For Immediate Release
**Joint Press Release**
February 17, 2005
Who: The Port of Oakland and the U.S. Army Corps of Engineers
What: Signing of Amendment to Project Cooperation Agreement between the Port and U.S. Army
Where: Port of Oakland headquarters, Jack London Square, Oakland
When: Thursday 8:30 a.m. February 17, 2005
Why: To advance the -50 foot Oakland Harbor Deepening Project
Oakland, Calif. (February, 17, 2005) - At 8:30 a.m. on Thursday, February 17, 2005, the Port of Oakland and the U.S. Army Corps of Engineers signed an amendment to the Project Cooperation Agreement that keeps the Oakland harbor deepening project moving forward by allowing the Port to advance its share of the project costs. The Oakland Harbor and Port-maintained berths are being dredged to minus 50 feet. The -50 Foot Project was included as one of nine Priority Projects nationwide for the U.S. Army Corps of Engineers, the lead federal agency in charge of the efforts. The benefit-to-cost ratio of this navigation project is one of the highest in the country at 11-1. That means for every dollar spent on this project it is estimated that it will generate $11 in benefits.
A Project Cooperation Agreement is a formal contract between the federal government and the non-federal sponsor for a federally funded water resources project. The Army Corps of Engineers is the responsible federal agency and the Port of Oakland is the non-federal sponsor.
“The signing between the Port of Oakland and the U.S. Army Corps marks the continuation of this important project,” said Port of Oakland Deputy Executive Director Joe Wong. “The minus 50 Foot project is a significant and unique partnership between business, labor, community, environment and government. As it comes to completion along with all the improvements we have already made expanding and enhancing the port’s maritime facilities, this project will deliver new job opportunities, greater economic vitality to our region, restore wetlands and maintain the Port of Oakland as a key international gateway on the west coast,” Wong concluded.
The Corps of Engineers’ primary mission is to construct environmentally sustainable projects that enhance the Nation’s economic might. This includes providing safe navigable waters to allow unrestricted commerce either through annual maintenance dredging or dredging channels to deeper depths. Recent trends in the shipping industry have shown a continuous shift toward larger and wider container ships, making it essential for the Port of Oakland to be able to accommodate these new classes of ships or risk losing viability. To this end, the Port has partnered with the Corps of Engineers on a channel deepening venture, which has been both challenging and extremely rewarding. The Corps of Engineers continues to work hard to meet the Port’s needs and deliver a quality project, while remaining within budget and simultaneously meeting environmental expectations. The Corps anticipates achieving an interim project depth of minus 46 feet no later than summer of 2005 and intends to continue onto minus 50 feet starting in the fall of this year.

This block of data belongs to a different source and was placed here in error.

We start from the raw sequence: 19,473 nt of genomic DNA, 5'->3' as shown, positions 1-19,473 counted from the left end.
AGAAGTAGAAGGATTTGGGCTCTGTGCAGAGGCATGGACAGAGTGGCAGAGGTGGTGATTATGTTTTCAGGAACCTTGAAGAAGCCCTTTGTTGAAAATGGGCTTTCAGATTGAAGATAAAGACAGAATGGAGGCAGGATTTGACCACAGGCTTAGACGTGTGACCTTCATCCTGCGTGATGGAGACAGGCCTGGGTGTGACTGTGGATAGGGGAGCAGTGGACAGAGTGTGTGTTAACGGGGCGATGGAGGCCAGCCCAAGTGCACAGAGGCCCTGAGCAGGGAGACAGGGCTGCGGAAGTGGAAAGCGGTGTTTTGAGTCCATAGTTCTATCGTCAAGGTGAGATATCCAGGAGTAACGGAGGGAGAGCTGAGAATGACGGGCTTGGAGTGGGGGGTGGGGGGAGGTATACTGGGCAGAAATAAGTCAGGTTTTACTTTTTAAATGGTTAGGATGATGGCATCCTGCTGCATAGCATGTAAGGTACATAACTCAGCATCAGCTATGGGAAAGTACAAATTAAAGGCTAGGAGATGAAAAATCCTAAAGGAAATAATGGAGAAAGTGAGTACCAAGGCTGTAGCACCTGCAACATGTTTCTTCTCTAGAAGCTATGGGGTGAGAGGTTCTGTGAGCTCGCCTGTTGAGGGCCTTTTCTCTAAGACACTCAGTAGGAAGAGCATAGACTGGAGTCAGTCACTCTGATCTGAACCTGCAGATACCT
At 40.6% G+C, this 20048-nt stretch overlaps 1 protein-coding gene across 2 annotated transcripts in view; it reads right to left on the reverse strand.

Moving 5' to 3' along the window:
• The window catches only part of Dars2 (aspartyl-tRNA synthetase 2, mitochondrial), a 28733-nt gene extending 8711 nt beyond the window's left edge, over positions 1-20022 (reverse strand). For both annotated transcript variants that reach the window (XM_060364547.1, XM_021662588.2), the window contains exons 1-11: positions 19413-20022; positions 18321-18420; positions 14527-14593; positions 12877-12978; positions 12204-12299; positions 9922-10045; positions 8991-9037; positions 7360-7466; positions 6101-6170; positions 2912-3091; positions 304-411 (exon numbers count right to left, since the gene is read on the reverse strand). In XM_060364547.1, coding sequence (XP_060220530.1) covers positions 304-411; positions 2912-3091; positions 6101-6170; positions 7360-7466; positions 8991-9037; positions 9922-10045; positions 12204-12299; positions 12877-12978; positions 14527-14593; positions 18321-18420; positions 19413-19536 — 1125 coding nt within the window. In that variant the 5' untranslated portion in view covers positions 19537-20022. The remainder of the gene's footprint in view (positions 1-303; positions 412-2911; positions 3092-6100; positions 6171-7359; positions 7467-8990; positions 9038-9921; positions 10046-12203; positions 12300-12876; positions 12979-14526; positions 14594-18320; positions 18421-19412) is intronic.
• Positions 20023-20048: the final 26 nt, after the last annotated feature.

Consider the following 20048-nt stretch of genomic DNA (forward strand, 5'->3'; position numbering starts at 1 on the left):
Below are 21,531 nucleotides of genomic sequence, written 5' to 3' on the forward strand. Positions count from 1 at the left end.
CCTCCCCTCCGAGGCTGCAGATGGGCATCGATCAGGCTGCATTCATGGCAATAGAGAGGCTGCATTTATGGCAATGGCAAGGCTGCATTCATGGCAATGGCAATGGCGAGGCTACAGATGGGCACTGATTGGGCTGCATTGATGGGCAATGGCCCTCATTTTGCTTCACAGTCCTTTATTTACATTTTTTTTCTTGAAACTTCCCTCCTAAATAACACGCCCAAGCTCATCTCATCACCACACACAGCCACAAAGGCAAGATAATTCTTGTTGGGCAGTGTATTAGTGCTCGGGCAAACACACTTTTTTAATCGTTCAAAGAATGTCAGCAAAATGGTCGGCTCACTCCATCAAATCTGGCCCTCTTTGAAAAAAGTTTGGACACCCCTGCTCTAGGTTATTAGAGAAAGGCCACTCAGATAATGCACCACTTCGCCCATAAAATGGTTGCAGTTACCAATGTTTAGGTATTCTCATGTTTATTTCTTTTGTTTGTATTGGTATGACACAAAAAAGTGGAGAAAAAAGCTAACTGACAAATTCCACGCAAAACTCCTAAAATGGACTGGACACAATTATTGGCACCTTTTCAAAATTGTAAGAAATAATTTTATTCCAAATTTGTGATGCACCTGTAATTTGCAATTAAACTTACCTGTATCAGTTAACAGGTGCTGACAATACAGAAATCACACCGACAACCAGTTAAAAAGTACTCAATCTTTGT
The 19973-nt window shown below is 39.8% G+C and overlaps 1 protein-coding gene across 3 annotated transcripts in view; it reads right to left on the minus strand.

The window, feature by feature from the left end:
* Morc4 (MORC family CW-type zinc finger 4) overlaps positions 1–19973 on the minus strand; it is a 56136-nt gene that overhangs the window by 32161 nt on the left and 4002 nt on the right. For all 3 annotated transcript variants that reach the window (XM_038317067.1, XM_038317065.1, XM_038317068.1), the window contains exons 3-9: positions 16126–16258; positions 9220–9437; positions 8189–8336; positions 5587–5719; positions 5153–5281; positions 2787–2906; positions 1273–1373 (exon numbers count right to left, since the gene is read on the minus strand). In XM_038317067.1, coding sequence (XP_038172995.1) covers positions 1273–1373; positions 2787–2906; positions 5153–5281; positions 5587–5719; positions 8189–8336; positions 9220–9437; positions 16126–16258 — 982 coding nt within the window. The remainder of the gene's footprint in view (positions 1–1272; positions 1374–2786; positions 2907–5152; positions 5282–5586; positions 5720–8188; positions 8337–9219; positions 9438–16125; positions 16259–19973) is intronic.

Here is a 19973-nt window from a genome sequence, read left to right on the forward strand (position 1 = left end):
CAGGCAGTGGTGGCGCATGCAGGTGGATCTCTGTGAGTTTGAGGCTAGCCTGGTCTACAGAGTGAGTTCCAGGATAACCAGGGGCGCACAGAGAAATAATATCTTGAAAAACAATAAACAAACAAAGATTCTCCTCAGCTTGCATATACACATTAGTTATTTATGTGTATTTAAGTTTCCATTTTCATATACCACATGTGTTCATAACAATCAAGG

Deepening of Oakland Harbor to –50 feet positions the Port to remain internationally competitive by opening the way for the newer generation of container vessels to call at the Port of Oakland. Project components include slight widening and deepening of the harbor entrance, outer and inner harbor channels, and two turning basins to –50 feet, as well as utility relocations. The Port is also deepening its berths and strengthening its wharves as part of the project.
One of the unique aspects of this project is its beneficial reuse of dredged material to enhance habitat and restore Bay Area wetlands. Initiated by the Corps of Engineers in 1990, the strategy was created as a partnership between federal and state agencies, elected officials, labor organizations, maritime interests, fishermen, environmental organizations and the general public to make available acceptable dredged material disposal alternatives. Deepening of Oakland Harbor will involve dredging some 12.8 million cubic yards of material. One hundred percent of the dredged material will be used for wetlands restoration, habitat enhancement, and upland construction projects in and around San Francisco Bay.
One of the first areas to realize the benefits of this project is Oakland Middle Harbor. Approximately 6 million cubic yards of material will be used to restore approximately 180 acres of shallow water habitat at Oakland Middle Harbor.
The Middle Harbor Enhancement Area will provide potential foraging habitat for the endangered California least tern, spawning habitat for Pacific herring, promote fish production, and provide access to the shoreline and Bay.
The Port of Oakland is the fourth largest containerport in the nation and moves some $30 billion worth of goods annually through the maritime facilities. In conjunction with over $620 million in capacity improvements funded by the Port, the -50 Foot Project will further stimulate maritime business traffic, creating an estimated 9,000 additional jobs and close to a $2 billion increase in business revenue.
Port of Oakland Contact:
Director of Communications
Media/Public Relations Manager
U.S. Army Corps of Engineers Contact:
Public Affairs Officer